“I don’t know, you guys: it’s Halloween, there’s a full moon. Don’t you think we might be pushing it just a little bit?”
So says Randy Steckle (Oliver Platt), some way into Joel Schumacher’s Flatliners, as he and four fellow medical students are about to embark, for their third time, on a clandestine life-and-death experiment – and he has not even mentioned the fact that their illicit extracurricular activities are also taking place, much like their more legitimate daytime anatomy classes, in the decidedly unclinical setting of a pillared building with old masters’ paintings of Prometheus all over the walls and giant busts of the medical (but also psychopompic) god Mercury lying on the floors. In other words, Randy’s words are also a metacommentary on the aesthetics of excess propelling the very film that features him, where everything is overdetermined and overblown and just too much.
Still, in Flatliners the characters too are always ‘pushing it just a little bit’, exceeding boundaries and transgressing limits on a quest, as their ringleader Nelson Wright (Kiefer Sutherland) puts it, “to see if there’s anything out there beyond death.” For psychotically arrogant Nelson, serial womaniser Joe Hurley (William Baldwin), messianic atheist David Labraccio (Kevin Bacon) and haunted, death-obsessed Rachel Manus (Julia Roberts) will all, one-by-one, voluntarily be induced into a flatlined state of death and then medically restored to life some minutes later, so that they can report back on any experience they might have had while dead, or even any revelation they might have been able to bring from the other side.
At the same time, encouraged by their medical course to be hyper-competitive with each other, and in some of their cases naturally so anyway, they are quick to undermine any scientific value that their experiment might have by constantly altering its parameters and trying to outdo one another, with each patient staying dead longer than the last. This is as much about the satisfaction of ego as the advancement of science, as they variously seek celebrity, self-aggrandisement or answers to very personal questions.
So Flatliners has all the Promethean hubris and miraculous resurrections of Mary Shelley’s 1818 novel Frankenstein (subtitled The Modern Prometheus), only without the monster. Schumacher’s film does, however, still qualify as horror, for while these four, once they have flatlined, may show zero brain activity, their consciences still remain very much alive, and after they have returned from death, they are haunted by their own guilty memories and beat themselves up (in once case literally) over their naggingly persistent pasts. These harrowing ghostly reckonings – which Nelson terms “karmic problems” and Randy calls “heebie-jeebie stuff” – are presented as trippy close encounters, lit in the reds and/or blues of a classic giallo (or of an Eighties schlockfest).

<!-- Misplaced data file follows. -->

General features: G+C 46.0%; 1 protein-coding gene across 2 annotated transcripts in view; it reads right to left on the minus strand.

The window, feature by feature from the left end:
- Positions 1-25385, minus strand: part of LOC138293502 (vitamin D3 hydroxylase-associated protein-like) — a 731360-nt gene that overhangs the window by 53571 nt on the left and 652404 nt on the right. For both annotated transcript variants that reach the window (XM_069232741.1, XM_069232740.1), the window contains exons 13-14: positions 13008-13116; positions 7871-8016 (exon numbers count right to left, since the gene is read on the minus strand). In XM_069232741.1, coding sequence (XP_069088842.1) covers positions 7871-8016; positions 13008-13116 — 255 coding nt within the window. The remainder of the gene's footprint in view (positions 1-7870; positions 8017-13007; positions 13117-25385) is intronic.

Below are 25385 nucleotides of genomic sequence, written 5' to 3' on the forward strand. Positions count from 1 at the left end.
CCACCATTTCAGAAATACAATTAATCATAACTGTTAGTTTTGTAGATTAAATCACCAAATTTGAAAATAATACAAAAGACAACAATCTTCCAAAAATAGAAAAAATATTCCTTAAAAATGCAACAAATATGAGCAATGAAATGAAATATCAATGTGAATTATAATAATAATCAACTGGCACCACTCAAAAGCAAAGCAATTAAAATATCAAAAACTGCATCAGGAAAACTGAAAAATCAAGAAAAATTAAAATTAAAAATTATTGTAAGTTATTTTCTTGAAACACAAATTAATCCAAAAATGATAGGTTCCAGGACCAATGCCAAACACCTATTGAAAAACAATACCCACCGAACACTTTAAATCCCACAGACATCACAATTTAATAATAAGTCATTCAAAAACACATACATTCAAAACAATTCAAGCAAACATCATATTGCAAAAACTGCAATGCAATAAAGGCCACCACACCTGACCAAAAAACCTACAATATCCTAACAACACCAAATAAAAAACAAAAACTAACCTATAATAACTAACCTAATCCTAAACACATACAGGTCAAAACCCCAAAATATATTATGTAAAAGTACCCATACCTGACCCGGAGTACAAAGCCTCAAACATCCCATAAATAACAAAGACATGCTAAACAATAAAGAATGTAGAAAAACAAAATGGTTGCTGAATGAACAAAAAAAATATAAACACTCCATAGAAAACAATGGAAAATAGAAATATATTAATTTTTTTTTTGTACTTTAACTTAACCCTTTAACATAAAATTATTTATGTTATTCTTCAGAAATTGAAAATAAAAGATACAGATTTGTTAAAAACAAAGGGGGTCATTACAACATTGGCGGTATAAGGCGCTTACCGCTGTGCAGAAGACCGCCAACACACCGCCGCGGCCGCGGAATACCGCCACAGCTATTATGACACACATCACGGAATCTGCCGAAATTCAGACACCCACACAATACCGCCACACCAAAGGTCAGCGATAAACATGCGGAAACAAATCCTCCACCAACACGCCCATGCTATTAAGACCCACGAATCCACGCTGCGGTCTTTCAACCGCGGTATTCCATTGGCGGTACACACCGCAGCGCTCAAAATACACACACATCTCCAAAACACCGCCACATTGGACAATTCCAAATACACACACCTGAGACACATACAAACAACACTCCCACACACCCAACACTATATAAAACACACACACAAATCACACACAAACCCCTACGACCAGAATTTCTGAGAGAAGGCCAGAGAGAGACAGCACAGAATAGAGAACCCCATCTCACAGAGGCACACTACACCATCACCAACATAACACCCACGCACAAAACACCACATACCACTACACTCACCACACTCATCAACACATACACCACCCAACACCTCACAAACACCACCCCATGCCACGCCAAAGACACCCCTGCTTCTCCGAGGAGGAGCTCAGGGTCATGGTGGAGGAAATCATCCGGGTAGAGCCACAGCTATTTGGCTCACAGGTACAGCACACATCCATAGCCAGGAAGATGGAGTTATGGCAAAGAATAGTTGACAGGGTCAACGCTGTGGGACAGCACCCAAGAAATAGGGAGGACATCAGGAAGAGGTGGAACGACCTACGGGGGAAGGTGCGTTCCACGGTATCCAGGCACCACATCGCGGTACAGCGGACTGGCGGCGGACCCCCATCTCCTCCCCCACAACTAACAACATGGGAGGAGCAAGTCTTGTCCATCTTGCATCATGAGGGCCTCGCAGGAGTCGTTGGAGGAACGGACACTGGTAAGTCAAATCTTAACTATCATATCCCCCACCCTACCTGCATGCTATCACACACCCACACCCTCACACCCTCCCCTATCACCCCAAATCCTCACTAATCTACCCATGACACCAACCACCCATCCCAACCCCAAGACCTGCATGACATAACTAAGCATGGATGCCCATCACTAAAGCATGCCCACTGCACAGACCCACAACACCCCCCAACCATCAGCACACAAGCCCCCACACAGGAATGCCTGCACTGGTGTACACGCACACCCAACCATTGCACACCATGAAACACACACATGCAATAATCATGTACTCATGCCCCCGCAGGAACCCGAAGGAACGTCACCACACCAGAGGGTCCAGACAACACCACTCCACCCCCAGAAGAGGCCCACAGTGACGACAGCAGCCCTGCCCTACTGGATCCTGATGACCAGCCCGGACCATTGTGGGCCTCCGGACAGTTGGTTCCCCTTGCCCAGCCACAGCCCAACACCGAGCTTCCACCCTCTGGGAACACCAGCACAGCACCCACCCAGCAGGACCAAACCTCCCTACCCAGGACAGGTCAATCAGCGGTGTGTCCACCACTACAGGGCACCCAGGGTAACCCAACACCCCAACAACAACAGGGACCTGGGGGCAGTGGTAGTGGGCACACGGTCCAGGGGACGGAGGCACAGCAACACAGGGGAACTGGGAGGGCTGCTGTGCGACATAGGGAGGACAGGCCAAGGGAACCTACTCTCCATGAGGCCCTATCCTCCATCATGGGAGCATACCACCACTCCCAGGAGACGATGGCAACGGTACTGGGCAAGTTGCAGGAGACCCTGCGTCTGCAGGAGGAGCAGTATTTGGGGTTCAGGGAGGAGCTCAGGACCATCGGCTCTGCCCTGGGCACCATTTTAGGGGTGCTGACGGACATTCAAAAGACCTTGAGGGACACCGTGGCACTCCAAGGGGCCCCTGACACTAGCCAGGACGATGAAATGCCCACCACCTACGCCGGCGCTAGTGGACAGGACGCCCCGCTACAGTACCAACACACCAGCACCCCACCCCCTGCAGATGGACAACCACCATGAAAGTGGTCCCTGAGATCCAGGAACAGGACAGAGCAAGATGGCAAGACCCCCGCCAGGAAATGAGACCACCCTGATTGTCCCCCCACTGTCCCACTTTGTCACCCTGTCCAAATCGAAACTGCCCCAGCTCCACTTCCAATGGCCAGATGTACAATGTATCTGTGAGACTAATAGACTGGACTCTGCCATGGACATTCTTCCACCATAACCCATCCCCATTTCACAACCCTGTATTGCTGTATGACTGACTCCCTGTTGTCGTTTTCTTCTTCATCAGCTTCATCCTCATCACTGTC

With its brat-pack cast of what at least now seems very big names, Flatliners is a cheesily bombastic film, full of alpha male characters all constantly vying to get in the pants of the only woman in their midst, and endlessly alienating viewers with their masculine swagger and aggressive rivalry. The exception to this, anchoring all the near-operatic shrillness, is Randy who, despite his name, alone seems uninterested in bedding Rachel, and who also alone refuses to be subjected to the fatal experiment. Instead he hovers on the sidelines, providing the group with a voice of reason, a poetic chorus of moral commentary, and a lot of much needed comic relief.
Flatliners is about portals that should not be opened – but of course are. “There was a door in our old hallway and I wasn’t supposed to go in,” says Rachel of a forbidden ingress, made by her at the age of five, which led to her ex-army father’s suicide. There is a clearly visible “no access” sign in the building wing where the five students conduct their experiment. There are the alleyways and tunnels which lead to nightmarish hallucinations. And of course there is mortality itself, a threshold which normally one should cross only in one direction. These death-defying, narcissistic pioneers might wonder if there is really anything out there, but what they find is themselves, and the unresolved issues of their own psyches. It is a little banal as a solution to the questions raised by the film, but then, who really expects a popcorn movie to settle eschatological conundrums that have been puzzling religion and philosophy for millennia?
strap: In Joel Schumacher’s overwrought SF horror, arrogant medical students are brought near death by their own narcissism, hubris and guilt